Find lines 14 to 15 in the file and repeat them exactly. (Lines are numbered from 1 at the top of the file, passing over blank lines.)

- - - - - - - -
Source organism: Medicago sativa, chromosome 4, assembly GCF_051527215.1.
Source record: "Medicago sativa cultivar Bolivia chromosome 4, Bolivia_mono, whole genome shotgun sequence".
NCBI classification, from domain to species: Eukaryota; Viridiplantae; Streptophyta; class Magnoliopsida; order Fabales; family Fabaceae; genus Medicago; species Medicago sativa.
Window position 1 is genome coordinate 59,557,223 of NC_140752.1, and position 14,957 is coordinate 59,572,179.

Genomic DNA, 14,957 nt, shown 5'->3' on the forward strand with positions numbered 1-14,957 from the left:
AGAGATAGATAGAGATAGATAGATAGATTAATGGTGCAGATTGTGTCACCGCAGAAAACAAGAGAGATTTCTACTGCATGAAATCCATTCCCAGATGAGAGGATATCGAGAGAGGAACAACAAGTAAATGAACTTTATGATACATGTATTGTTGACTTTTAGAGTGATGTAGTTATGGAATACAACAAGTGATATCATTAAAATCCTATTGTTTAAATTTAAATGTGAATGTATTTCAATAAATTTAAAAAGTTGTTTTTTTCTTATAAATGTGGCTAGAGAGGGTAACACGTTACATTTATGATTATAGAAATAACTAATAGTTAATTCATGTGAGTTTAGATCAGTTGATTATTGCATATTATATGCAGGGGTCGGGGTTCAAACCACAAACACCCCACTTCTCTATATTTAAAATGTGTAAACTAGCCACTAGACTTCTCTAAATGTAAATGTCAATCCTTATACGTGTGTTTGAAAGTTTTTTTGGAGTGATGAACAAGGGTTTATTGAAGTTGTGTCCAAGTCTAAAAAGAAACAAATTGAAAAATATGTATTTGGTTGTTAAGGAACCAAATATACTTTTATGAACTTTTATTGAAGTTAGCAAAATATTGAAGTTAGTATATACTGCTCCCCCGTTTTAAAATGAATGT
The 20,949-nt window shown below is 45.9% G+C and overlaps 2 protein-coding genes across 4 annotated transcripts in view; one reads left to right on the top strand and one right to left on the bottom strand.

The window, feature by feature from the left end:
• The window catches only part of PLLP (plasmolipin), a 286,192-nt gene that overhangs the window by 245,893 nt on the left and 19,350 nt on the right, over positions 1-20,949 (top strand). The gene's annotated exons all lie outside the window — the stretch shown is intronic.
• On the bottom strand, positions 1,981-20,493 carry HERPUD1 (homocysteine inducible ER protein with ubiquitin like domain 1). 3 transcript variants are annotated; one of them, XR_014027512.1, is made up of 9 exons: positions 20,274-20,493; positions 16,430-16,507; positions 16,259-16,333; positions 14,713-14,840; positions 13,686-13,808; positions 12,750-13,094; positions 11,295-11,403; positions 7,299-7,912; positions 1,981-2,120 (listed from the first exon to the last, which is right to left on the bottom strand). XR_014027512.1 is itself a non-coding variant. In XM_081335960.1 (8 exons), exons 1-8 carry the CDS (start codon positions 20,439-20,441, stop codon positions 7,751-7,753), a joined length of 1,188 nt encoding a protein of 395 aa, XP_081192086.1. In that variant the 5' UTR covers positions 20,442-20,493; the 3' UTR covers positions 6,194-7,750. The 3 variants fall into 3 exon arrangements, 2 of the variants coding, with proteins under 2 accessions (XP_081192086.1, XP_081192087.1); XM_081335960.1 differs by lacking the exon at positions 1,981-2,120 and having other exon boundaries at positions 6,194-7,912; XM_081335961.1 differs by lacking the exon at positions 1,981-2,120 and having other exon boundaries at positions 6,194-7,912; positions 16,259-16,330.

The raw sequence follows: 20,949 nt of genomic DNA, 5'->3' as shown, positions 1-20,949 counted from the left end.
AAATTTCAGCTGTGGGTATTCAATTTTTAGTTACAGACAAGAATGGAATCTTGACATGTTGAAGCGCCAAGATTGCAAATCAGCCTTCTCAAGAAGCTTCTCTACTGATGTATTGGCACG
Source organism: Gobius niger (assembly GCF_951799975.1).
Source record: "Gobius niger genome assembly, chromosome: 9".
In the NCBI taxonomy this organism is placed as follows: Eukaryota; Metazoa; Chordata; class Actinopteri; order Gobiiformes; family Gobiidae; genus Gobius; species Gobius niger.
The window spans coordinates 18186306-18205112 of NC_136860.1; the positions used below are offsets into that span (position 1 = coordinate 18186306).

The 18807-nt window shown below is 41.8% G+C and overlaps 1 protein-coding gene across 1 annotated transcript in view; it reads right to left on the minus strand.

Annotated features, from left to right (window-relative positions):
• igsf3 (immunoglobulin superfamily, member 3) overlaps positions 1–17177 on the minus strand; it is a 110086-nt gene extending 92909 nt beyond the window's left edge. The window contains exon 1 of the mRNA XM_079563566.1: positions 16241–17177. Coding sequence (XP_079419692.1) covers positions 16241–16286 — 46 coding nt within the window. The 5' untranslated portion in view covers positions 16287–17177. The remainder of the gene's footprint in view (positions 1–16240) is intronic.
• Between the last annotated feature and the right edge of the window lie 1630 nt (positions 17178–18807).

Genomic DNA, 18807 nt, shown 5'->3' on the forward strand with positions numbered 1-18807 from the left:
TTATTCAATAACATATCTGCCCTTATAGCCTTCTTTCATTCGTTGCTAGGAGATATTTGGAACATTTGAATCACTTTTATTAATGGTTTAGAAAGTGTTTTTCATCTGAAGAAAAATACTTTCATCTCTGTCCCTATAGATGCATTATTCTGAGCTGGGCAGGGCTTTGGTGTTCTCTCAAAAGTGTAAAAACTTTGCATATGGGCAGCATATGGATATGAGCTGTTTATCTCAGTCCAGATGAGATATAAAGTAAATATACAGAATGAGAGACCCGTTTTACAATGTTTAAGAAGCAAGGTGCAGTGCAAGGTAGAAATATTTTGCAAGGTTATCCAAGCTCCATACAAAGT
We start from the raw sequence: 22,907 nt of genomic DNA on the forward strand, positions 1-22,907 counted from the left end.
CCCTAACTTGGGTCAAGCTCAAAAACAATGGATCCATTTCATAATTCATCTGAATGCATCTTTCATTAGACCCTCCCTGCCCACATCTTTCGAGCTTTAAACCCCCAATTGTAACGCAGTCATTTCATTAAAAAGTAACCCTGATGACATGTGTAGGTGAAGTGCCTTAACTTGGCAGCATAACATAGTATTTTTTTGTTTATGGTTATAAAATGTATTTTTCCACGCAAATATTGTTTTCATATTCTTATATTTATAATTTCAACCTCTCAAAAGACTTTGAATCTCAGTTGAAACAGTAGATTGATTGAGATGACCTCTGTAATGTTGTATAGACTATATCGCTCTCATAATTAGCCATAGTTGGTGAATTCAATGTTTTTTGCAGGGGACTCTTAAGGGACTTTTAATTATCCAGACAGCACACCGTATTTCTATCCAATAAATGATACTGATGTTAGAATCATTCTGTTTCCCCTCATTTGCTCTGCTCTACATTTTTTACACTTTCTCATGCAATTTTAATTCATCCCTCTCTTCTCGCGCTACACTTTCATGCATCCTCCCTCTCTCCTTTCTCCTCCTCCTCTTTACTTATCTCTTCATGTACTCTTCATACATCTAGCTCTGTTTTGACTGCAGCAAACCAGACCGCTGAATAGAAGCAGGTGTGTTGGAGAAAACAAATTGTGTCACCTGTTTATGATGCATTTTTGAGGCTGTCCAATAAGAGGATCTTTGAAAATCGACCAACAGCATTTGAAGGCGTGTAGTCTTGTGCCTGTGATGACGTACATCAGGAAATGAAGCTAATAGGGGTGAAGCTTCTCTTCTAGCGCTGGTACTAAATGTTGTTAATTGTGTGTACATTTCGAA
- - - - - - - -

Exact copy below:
Source record: "Gobius niger genome assembly, chromosome: 9".
In the NCBI taxonomy this organism is placed as follows: Eukaryota; Metazoa; Chordata; class Actinopteri; order Gobiiformes; family Gobiidae; genus Gobius; species Gobius niger.